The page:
The Top Ten Rap Supergroups That Never Happened

Over the weekend, the rapper Sean Price took to Twitter to propose a collaboration album between his own Brooklyn-based Boot Camp Clik hip-hop crew and Staten Island's mighty Wu-Tang Clan. The idea has been received rapturously. But then again, theoretical hip-hop supergroups usually are. Rap's history is littered with fanciful unions, most of which rarely get beyond the brain-storming stage: pesky little glitches like scheduling conflicts, waning enthusiasm from higher profile members, and mortality, among other things, tend to keep most supergroups from ever becoming reality. But that doesn't mean playing rap fantasy football isn't fun. Here's a rundown of ten of the most desired hip-hop supergroups from the genre's real life annals, along with the reason they never quite happened:

Wu-Tang Clan vs. Boot Camp Clik

The Top Ten Rap Supergroups That Never Happened
Image via 2DopeBoyz

'93 'til infinity alert! Proving there's still much faith in the rough, rugged, and often muddy-sounding early-'90s New York rap template, these two East Coast hip-hop powerhouses are said to be readying what will be the ultimate supergroup extravaganza. There's immense appeal in the idea of hearing B.C.C. soldiers over RZA's dusty production, or Method Man and Buckshot trading blunted-sounded rhymes. The live show would surely be rambunctious. If it happens, this could well be the project to steal hip-hop's shine back from the South.

What Will Happen? The collaboration is a logistical nightmare: the idea of getting the 17 putative members (16 living, and one brilliant-but-deceased bastard in spiritual form) on the same page—or even in the same studio—is an obvious folly. A better bet: Lesser-supported Wu players Masta Killa and U-God record an album with the prolific Price, Buckshot produces, and Ghost and Raekwon phone in verses for a song that becomes an internet favorite. That, or a slew of bedroom D.J.s making their own Wu vs. B.C.C. mash-up mixtapes.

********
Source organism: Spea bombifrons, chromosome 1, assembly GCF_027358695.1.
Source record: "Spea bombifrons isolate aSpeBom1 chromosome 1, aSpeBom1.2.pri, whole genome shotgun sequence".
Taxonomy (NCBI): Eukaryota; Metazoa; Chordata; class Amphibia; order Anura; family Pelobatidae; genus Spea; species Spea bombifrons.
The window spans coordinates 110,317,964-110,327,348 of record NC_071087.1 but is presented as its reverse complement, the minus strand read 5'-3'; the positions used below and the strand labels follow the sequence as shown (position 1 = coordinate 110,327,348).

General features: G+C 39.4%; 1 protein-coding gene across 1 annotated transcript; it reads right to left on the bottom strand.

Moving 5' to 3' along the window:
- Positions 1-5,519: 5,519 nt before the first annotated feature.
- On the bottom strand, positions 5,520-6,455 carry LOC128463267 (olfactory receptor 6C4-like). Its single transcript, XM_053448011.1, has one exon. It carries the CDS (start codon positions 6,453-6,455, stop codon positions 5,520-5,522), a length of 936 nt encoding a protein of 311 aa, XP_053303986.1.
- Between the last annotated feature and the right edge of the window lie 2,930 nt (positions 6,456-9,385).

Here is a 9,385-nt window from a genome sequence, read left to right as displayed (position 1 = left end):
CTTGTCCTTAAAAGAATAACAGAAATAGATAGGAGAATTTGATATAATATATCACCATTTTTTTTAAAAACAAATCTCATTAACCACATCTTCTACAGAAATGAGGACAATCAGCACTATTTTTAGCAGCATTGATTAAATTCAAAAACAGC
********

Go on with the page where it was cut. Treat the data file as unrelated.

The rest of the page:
The Commission

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A big-budget hip-hop version of a mafia movie, The Commission was spearheaded by The Notorious BIG. Taking on the mantle of casting director, he ran through his dream crew on the introduction to "What's Beef?", breaking down the characters as follows: Big would become Frank White, Jigga would play Iceberg Slim, Junior M.A.F.I.A. cohort Lil' Cease was slated to be the exotic-sounding Caesar Leo De Janeiro, Lance 'Un' Rivera was down to play Uncle Paulie, and Puffy got the role of a lifetime as P Diddy. Chali Baltimore, the sole female in the concept, had to settle for her original rap name (itself inspired by Geena Davis' role in The Long Kiss Goodnight).

What Happened? March 9th, 1997, BIG was killed in a drive-by shooting. After Raekwon's Only Built For Cuban Linx... satiated rap fans' appetite for mafia-inspired tales in verse two years prior, the idea of The Commission faded away, although Jigga did find time to go on to allegedly stab Rivera in 1999.

All City Chess Club

"All City Chess Club was in the studio last night," tweeted perennial nerd rap spokesperson Lupe Fiasco back in April, stoking rumors of the existence of a new generation supergroup consisting mostly of XXL magazine freshmen: Asher Roth, Wale, B.o.B., The Cool Kids, Charles Hamilton, Diggy Simmons, Blu and J. Cole. To date though, their jump-off moment, the remix to Lupe's "I'm Beamin'", hasn't officially emerged.

What Happened? The curse of being an XXL freshmen has seen most of these kids struggling to find time to propel their own careers beyond the blogs, let alone bother with an extracurricular project. And when you're a new-wave rap kid largely getting paid off the brand sponsorship game, it's hard to split a pair of free jeans nine ways...

Fantastic Four

The ultimate theoretical "conscious" quartet: Common, Talib Kweli, Pharoahe Monch and The Roots' Black Thought's union was set to provide a lyrically-fortified antidote to rap's shallow mainstream excess. Who wouldn't want to listen to an album of raps kicked by gents giving out the aura that they worked down the local food co-op?

What Happened? Once Common piggy-backed Kanye West's ride into the mainstream and fulfilled his long-term artistic goal of nabbing a bit-part in the movie Terminator Salvation, rap's wholesome lyricists realized that what they really wanted was to do was live lavish like Jay-Z. Cue Monch attempting to cross-over by dressing up as Elvis in a video and Black Thought settling for being a rapping accoutrement on Late Night with Jimmy Fallon.

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